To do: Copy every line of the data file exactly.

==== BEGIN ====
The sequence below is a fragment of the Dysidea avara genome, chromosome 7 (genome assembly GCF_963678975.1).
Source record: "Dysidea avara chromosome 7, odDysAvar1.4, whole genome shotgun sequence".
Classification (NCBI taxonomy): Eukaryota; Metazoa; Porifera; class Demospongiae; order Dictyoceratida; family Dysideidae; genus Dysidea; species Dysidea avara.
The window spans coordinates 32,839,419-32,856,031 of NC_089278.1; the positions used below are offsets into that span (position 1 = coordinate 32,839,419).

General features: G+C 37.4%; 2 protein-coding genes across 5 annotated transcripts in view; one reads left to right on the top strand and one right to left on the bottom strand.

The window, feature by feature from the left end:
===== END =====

The sequence below is a fragment of the Dysidea avara genome, chromosome 7 (genome assembly GCF_963678975.1).
Source record: "Dysidea avara chromosome 7, odDysAvar1.4, whole genome shotgun sequence".
Classification (NCBI taxonomy): Eukaryota; Metazoa; Porifera; class Demospongiae; order Dictyoceratida; family Dysideidae; genus Dysidea; species Dysidea avara.
The window spans coordinates 32,839,419-32,856,031 of NC_089278.1; the positions used below are offsets into that span (position 1 = coordinate 32,839,419).

General features: G+C 37.4%; 2 protein-coding genes across 5 annotated transcripts in view; one reads left to right on the top strand and one right to left on the bottom strand.

The window, feature by feature from the left end: